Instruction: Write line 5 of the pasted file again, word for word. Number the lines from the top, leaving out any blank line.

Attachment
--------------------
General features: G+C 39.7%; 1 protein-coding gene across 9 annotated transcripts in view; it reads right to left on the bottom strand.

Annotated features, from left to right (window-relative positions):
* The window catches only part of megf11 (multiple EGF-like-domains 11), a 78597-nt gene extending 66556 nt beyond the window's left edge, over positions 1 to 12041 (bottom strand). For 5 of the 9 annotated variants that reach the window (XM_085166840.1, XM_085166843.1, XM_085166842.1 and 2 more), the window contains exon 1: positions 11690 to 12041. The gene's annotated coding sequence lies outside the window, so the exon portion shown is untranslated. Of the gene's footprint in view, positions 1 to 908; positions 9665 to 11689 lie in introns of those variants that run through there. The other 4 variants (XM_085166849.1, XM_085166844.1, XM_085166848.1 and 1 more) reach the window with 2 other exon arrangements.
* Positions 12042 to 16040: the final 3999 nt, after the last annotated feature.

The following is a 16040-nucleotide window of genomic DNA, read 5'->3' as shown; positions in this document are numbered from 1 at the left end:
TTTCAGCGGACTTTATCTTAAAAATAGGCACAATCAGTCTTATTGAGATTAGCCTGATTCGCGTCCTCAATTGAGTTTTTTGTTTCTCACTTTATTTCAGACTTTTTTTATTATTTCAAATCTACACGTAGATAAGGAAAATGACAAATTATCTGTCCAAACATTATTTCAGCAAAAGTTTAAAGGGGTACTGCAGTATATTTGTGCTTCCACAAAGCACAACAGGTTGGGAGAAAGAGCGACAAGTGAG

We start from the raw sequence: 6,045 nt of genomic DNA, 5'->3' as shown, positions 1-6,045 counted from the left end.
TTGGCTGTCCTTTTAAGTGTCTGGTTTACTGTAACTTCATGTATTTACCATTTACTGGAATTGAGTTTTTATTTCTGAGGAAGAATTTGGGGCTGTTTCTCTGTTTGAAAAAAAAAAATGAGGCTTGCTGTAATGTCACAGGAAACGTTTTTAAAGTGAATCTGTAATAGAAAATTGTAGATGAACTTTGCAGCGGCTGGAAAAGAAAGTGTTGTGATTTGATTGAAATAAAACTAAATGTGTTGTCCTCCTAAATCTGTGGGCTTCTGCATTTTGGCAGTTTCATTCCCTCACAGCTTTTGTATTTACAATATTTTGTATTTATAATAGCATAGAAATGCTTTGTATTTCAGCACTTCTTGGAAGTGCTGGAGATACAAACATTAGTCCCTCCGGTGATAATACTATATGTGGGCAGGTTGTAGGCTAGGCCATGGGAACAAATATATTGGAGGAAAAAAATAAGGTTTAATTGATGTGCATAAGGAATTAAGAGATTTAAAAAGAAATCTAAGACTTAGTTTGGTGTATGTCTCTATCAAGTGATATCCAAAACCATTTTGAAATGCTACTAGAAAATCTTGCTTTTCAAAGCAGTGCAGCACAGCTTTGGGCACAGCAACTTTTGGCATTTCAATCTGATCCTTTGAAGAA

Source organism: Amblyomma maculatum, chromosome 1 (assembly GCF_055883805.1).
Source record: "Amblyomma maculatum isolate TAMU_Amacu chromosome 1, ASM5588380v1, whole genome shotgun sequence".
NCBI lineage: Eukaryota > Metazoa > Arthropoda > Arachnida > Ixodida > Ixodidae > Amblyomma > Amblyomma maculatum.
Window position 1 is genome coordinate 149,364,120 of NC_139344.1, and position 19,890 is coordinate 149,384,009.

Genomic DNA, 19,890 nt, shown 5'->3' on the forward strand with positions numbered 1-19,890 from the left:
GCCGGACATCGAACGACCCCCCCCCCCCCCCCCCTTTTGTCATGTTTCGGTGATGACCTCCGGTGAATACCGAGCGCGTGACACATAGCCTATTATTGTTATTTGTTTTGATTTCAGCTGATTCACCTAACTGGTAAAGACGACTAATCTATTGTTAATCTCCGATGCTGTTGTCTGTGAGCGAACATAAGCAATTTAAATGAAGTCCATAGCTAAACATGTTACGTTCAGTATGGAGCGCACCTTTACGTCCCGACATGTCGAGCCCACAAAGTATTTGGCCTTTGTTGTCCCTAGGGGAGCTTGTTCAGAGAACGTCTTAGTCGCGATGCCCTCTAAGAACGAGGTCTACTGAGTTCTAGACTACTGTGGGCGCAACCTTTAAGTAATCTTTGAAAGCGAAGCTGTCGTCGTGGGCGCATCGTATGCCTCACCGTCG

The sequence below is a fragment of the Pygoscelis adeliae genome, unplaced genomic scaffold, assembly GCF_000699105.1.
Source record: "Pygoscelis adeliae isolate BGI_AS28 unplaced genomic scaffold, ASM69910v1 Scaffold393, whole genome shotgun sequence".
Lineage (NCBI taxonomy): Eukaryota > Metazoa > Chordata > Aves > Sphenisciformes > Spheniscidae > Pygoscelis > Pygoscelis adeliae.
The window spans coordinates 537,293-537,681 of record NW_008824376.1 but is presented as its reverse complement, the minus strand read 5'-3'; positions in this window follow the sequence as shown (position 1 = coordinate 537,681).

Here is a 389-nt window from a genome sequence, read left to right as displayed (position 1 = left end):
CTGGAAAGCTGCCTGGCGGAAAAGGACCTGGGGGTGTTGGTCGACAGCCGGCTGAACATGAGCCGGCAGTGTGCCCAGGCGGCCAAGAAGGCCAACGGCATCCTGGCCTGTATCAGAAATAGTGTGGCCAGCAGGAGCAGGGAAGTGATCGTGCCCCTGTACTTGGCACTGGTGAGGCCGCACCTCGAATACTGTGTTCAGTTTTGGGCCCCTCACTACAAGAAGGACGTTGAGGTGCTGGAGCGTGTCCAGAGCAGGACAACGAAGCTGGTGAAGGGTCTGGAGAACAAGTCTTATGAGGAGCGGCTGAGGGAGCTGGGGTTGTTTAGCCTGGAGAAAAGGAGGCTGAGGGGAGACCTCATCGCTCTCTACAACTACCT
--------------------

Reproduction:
The following is a 16040-nucleotide window of genomic DNA, read 5'->3' as shown; positions in this document are numbered from 1 at the left end: